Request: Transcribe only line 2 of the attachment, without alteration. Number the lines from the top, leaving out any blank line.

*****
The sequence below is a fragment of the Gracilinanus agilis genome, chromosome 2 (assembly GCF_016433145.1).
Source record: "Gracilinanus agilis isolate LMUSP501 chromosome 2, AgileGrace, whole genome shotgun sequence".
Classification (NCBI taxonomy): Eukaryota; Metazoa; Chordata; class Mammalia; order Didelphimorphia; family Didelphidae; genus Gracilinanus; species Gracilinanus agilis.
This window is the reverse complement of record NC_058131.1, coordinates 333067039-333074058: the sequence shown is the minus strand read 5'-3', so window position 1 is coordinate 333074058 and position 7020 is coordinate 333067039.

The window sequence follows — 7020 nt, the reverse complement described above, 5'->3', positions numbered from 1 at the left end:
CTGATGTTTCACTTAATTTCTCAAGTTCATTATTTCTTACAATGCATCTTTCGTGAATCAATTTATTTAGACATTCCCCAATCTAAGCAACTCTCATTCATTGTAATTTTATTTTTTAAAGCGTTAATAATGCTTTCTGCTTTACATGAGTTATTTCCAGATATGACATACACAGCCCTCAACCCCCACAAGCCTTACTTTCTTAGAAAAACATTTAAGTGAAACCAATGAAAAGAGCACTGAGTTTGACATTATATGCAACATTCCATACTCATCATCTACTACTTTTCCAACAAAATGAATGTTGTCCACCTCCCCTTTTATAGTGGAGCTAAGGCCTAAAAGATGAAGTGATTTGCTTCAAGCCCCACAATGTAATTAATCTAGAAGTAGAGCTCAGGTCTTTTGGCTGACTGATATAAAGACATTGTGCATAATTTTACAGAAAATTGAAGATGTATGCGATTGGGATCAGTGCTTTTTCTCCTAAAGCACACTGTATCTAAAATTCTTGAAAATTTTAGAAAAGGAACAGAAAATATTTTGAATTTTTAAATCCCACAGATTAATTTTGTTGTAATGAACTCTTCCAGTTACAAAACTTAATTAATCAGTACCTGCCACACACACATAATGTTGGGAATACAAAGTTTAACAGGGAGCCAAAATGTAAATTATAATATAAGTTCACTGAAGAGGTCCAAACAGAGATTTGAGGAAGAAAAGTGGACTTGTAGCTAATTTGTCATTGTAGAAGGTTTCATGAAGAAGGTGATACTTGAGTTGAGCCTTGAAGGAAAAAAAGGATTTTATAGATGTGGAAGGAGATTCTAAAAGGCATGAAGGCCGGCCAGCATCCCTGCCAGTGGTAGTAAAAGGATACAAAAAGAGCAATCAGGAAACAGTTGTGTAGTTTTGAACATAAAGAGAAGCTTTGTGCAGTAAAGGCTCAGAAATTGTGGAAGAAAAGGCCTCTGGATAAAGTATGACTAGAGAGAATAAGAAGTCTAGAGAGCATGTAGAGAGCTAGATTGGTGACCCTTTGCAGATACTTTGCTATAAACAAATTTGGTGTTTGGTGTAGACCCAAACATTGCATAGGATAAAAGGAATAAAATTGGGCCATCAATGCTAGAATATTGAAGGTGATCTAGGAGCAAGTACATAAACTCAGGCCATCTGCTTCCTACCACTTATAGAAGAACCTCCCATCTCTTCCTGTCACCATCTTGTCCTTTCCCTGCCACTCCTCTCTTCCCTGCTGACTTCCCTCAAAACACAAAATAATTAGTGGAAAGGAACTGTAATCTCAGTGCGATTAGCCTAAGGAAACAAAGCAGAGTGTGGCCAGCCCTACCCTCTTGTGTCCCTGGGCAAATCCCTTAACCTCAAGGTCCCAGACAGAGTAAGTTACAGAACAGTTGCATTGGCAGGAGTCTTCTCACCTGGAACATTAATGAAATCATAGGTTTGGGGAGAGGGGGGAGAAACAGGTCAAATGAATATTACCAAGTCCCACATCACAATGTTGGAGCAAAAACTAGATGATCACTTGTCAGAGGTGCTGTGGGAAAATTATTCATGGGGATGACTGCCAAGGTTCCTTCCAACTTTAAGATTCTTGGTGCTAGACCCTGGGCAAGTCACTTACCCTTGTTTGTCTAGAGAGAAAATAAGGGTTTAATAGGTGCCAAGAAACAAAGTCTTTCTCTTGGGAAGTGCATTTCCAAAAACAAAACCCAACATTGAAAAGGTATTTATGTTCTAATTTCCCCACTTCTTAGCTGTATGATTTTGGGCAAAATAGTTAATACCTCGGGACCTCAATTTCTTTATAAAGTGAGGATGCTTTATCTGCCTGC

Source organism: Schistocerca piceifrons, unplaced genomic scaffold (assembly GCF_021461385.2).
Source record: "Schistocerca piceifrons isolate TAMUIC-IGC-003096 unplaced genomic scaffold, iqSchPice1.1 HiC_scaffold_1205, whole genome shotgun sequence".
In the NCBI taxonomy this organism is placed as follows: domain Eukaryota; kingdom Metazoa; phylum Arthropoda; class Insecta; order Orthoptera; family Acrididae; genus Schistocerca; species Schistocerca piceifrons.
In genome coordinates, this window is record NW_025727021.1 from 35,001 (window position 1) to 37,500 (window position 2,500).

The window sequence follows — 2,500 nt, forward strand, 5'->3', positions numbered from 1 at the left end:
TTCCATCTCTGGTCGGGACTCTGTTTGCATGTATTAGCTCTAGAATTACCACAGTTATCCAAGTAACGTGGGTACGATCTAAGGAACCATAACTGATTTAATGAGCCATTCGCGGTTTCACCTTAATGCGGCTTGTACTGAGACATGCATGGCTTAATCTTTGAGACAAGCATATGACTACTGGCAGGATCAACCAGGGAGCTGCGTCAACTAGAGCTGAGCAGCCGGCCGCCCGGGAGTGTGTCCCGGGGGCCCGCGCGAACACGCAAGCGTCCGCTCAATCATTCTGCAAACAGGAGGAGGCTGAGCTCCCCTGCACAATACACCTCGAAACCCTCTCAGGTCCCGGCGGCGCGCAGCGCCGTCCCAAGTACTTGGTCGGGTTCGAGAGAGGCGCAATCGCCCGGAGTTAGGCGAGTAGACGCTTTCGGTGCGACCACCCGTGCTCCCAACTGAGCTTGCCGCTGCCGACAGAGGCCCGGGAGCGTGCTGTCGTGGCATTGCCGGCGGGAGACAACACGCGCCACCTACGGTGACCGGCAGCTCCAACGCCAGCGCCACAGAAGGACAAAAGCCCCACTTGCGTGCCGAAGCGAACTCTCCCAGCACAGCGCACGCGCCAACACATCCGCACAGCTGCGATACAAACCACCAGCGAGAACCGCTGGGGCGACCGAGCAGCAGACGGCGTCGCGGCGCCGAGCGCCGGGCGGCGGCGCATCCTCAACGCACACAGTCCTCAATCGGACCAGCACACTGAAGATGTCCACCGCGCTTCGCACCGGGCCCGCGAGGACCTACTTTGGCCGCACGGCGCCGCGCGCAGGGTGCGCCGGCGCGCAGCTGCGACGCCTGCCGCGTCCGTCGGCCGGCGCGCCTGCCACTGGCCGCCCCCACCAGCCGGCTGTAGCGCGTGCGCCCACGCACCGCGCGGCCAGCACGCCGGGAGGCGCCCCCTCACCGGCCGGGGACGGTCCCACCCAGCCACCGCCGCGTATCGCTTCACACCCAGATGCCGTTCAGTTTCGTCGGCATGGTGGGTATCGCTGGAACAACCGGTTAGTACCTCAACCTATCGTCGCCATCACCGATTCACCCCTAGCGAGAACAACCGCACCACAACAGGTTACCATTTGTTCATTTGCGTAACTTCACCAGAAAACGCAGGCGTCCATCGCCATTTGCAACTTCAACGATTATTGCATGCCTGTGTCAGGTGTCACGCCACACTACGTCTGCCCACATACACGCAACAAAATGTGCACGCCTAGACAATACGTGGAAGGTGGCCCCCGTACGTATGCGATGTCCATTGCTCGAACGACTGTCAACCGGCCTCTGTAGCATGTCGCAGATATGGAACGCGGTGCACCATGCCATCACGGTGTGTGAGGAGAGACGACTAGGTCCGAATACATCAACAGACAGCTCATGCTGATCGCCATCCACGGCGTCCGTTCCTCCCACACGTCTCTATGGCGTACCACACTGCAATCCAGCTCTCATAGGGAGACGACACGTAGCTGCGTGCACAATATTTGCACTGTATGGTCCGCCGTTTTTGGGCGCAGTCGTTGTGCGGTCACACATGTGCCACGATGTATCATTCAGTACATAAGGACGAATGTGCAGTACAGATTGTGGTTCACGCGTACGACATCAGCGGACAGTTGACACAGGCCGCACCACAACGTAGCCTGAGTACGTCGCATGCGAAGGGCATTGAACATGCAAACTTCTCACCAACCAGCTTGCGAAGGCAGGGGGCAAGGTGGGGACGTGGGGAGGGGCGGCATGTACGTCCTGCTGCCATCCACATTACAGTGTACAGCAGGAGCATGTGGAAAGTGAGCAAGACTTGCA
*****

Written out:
Source record: "Gracilinanus agilis isolate LMUSP501 chromosome 2, AgileGrace, whole genome shotgun sequence".